'Mulholland Drive' (2001)

One of our most idiosyncratic filmmakers, David Lynch, fashioned a female-queer-centric odyssey with his audacious film "Mulholland Drive." The characters of Betty and Diane (and Rita and Camilla) are played by Naomi Watts and Laura Harring, respectively. Lynch plays with doubling as well as identity in this sexually-charged saga. Both women in the first portion desire one another — as we see in the sexy clip above — but the film takes a wild detour, and the actors find themselves as different characters in a sadomasochistic love triangle.

"Mulholland Drive" is available to rent or buy on Amazon Prime or Apple TV.

'Blue is the Warmest Color' (2013)

Rightly divisive, Abdelatiff Kechiche's "Blue is the Warmest Color" created a firestorm of controversy when it came out for the director's creating a difficult environment on set, in addition to the "male gaze" discussions it sparked. The film's stars, Léa Seydoux and Adèle Exarchopoulos, along with the director, were awarded an historic Palme D'Or at Cannes. There is a ton of nudity and sex that is directed for a male audience, but what is also obvious is the strong bond these two create onscreen and the chemistry that is apparent, especially when they kiss.

"Blue is the Warmest Color" is available to stream on Amazon Prime.

'Carol' (2015)

Todd Haynes' "Carol" is simply one of the best films of this millennium. Period. Out screenwriter Phyllis Nagy crafted a brilliant screenplay that comments on the difficulty of breaking free from self-imposed traps and societal expectations and limitations. Cate Blanchett and Rooney Mara meticulously manage the minefields of daring to love a member of the same sex at a time when it was seen as abhorrent. The performances are perfection.

Women were expected to behave in a certain manner in the 1950s. As Carol and Therese begin to break free from these patriarchally enforced roles and explore one another, the audience feels that breathless release as well. The entire film is one steamy love scene from beginning to end.

"Carol" is available to stream on Amazon Prime.

'Disobedience' (2017)

Oscar winner Rachel Weisz plays Ronit, a successful photographer who returns home after the death of her Orthodox Jewish father in Sebastián Lelio's stirring film "Disobedience." Ostracized from the community, she reconnects with her childhood friend, Esti (Rachel McAdams, unrecognizable), and the two embark on a secret affair. The pent-up desire that Esti feels in the scene where she first kisses Ronit and then just lets herself go is palpable. And the sex scene that follows is a release for Esti that signals her freedom. The clip above is a cut-together version of certain scenes that gives you an idea of the intimacy, but be sure to stream or buy the film for the full force of these two performances.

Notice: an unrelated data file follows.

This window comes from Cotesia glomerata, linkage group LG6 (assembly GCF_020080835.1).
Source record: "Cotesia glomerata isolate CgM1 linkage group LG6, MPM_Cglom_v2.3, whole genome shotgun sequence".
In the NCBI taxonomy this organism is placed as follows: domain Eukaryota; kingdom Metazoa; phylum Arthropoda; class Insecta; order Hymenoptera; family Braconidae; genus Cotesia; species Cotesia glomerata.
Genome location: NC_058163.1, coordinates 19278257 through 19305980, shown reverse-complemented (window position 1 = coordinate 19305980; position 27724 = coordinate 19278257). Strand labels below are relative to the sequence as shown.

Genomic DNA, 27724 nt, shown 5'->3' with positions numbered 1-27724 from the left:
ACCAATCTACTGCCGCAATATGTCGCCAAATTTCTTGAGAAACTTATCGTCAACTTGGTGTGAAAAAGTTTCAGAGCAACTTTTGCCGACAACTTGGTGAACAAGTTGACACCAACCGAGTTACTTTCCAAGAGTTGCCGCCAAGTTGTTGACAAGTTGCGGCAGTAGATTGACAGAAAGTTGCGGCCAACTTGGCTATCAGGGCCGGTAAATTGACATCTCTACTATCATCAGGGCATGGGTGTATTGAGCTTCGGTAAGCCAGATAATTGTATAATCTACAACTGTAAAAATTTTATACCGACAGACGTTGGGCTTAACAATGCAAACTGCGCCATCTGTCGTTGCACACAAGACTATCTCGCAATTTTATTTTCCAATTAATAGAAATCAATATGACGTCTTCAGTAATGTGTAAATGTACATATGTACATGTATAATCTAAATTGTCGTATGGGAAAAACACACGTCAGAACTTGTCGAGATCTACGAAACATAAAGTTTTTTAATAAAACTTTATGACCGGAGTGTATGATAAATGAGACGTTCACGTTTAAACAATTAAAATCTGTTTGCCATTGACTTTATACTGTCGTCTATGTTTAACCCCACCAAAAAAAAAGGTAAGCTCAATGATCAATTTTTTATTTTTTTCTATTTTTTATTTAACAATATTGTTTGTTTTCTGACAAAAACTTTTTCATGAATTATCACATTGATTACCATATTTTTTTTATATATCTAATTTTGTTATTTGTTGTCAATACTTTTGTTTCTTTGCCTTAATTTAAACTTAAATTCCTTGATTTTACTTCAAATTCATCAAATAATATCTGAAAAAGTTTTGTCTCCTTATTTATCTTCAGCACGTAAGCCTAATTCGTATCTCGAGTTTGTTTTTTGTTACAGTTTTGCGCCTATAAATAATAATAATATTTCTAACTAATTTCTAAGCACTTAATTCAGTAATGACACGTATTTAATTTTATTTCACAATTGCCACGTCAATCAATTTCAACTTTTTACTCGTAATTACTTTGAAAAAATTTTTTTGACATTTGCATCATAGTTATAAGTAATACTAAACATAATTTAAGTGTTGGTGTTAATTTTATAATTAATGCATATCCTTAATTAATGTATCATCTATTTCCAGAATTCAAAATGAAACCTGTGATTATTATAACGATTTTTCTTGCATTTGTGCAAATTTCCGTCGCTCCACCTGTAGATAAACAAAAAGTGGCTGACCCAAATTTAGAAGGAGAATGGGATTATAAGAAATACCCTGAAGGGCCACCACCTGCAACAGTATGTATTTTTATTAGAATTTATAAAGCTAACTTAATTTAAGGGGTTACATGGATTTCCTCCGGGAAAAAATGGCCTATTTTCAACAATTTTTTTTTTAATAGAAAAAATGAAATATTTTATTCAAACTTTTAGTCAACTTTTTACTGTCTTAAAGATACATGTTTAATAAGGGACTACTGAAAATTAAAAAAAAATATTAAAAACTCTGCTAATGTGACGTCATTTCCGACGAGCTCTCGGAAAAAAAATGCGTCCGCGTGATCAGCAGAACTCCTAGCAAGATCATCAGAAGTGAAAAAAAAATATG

"Disobedience" is available to stream on Hulu.

'Ammonite' (2020)

Francis Lee's bold, sexually-charged "Ammonite" will be a classic one day. Kate Winslet is extraordinary in a role that should have garnered her an Oscar nomination. Her paleontologist is seething with repressed longing, so when she finally allows herself to love a young married woman (Saoirse Ronan), the results are liberating. And while the love scenes do get incredibly explicit (God bless Winslet for never shying away from nudity), the sexiest moment is when Winslet and Ronan first touch, and then kiss, and then do a little bit more...

'T11 Incomplete' (2021)

Suzanne Guacci's "T11 Incomplete" is a story about a lower class, middle-aged woman (Karen Sillas) trying to get her mess of a life together as a home health aide looking after Laura (Kristen Renton), a young and vibrant paraplegic person. The two fall in love, and the intimate scene is as authentic as they come. The two are awkward and sexy and delicate and clumsy. The film is also groundbreaking — it features an older lesbian with a woman half her age who happens to be a T11 Incomplete (which is a term referring to the severing of the spine that causes paraplegia. "Incomplete" means the patient still has some feeling.) How often do we see disabled people represented in love scenes — let alone someone who is both lesbian and disabled?

"T11 Incomplete" is available to stream on Tubi and Vudu or to rent on Apple TV.

Frank J. Avella is a film journalist and is thrilled to be writing for EDGE. He also contributes to Awards Daily and is the GALECA East Coast Rep and a Member of the New York Film Critics Online. Frank is a recipient of the International Writers Residency in Assisi, Italy, a Bogliasco Foundation Fellowship, and a NJ State Arts Council Fellowship. His short film, FIG JAM, has shown in Festivals worldwide ( and won awards. His screenplays (CONSENT, LURED, SCREW THE COW) have also won numerous awards in 16 countries. He is a proud member of the Dramatists Guild.